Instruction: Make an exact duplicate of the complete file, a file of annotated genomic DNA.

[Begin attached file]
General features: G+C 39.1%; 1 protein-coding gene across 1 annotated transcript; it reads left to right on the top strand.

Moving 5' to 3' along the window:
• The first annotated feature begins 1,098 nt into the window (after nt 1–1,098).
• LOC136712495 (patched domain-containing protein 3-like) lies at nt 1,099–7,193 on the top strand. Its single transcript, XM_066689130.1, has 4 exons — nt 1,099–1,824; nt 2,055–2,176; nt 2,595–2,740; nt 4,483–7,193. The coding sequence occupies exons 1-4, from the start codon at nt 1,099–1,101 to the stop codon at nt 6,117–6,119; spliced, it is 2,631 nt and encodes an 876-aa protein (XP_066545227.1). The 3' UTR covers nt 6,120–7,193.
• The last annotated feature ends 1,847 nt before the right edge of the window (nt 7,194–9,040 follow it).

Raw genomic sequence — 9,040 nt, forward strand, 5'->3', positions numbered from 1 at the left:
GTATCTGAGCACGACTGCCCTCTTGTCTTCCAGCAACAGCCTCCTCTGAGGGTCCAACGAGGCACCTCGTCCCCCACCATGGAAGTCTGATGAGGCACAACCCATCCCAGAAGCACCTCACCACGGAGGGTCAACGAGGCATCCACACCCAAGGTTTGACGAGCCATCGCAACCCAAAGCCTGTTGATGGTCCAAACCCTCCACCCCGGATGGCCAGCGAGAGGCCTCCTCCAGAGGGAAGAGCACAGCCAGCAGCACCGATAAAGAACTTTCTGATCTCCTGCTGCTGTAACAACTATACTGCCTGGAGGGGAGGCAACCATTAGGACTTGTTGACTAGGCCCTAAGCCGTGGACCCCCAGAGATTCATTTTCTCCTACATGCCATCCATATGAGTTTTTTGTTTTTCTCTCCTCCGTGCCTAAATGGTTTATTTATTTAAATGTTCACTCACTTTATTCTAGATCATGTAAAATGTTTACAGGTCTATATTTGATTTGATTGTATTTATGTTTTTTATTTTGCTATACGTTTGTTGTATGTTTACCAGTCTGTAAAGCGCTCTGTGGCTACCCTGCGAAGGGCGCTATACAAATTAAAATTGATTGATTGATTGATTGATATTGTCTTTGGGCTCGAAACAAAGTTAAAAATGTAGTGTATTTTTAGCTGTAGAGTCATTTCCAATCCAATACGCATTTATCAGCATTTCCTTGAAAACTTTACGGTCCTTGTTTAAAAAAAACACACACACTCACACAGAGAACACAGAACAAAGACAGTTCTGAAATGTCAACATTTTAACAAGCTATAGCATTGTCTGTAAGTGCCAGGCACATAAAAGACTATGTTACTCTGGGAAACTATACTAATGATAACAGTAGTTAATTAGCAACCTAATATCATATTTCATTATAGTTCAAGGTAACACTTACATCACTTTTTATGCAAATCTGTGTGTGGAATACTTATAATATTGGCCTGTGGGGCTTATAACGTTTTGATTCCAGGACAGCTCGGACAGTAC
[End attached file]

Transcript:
General features: G+C 39.1%; 1 protein-coding gene across 1 annotated transcript; it reads left to right on the top strand.

Moving 5' to 3' along the window:
• The first annotated feature begins 1,098 nt into the window (after nt 1–1,098).
• LOC136712495 (patched domain-containing protein 3-like) lies at nt 1,099–7,193 on the top strand. Its single transcript, XM_066689130.1, has 4 exons — nt 1,099–1,824; nt 2,055–2,176; nt 2,595–2,740; nt 4,483–7,193. The coding sequence occupies exons 1-4, from the start codon at nt 1,099–1,101 to the stop codon at nt 6,117–6,119; spliced, it is 2,631 nt and encodes an 876-aa protein (XP_066545227.1). The 3' UTR covers nt 6,120–7,193.
• The last annotated feature ends 1,847 nt before the right edge of the window (nt 7,194–9,040 follow it).

Raw genomic sequence — 9,040 nt, forward strand, 5'->3', positions numbered from 1 at the left:
GTATCTGAGCACGACTGCCCTCTTGTCTTCCAGCAACAGCCTCCTCTGAGGGTCCAACGAGGCACCTCGTCCCCCACCATGGAAGTCTGATGAGGCACAACCCATCCCAGAAGCACCTCACCACGGAGGGTCAACGAGGCATCCACACCCAAGGTTTGACGAGCCATCGCAACCCAAAGCCTGTTGATGGTCCAAACCCTCCACCCCGGATGGCCAGCGAGAGGCCTCCTCCAGAGGGAAGAGCACAGCCAGCAGCACCGATAAAGAACTTTCTGATCTCCTGCTGCTGTAACAACTATACTGCCTGGAGGGGAGGCAACCATTAGGACTTGTTGACTAGGCCCTAAGCCGTGGACCCCCAGAGATTCATTTTCTCCTACATGCCATCCATATGAGTTTTTTGTTTTTCTCTCCTCCGTGCCTAAATGGTTTATTTATTTAAATGTTCACTCACTTTATTCTAGATCATGTAAAATGTTTACAGGTCTATATTTGATTTGATTGTATTTATGTTTTTTATTTTGCTATACGTTTGTTGTATGTTTACCAGTCTGTAAAGCGCTCTGTGGCTACCCTGCGAAGGGCGCTATACAAATTAAAATTGATTGATTGATTGATTGATATTGTCTTTGGGCTCGAAACAAAGTTAAAAATGTAGTGTATTTTTAGCTGTAGAGTCATTTCCAATCCAATACGCATTTATCAGCATTTCCTTGAAAACTTTACGGTCCTTGTTTAAAAAAAACACACACACTCACACAGAGAACACAGAACAAAGACAGTTCTGAAATGTCAACATTTTAACAAGCTATAGCATTGTCTGTAAGTGCCAGGCACATAAAAGACTATGTTACTCTGGGAAACTATACTAATGATAACAGTAGTTAATTAGCAACCTAATATCATATTTCATTATAGTTCAAGGTAACACTTACATCACTTTTTATGCAAATCTGTGTGTGGAATACTTATAATATTGGCCTGTGGGGCTTATAACGTTTTGATTCCAGGACAGCTCGGACAGTAC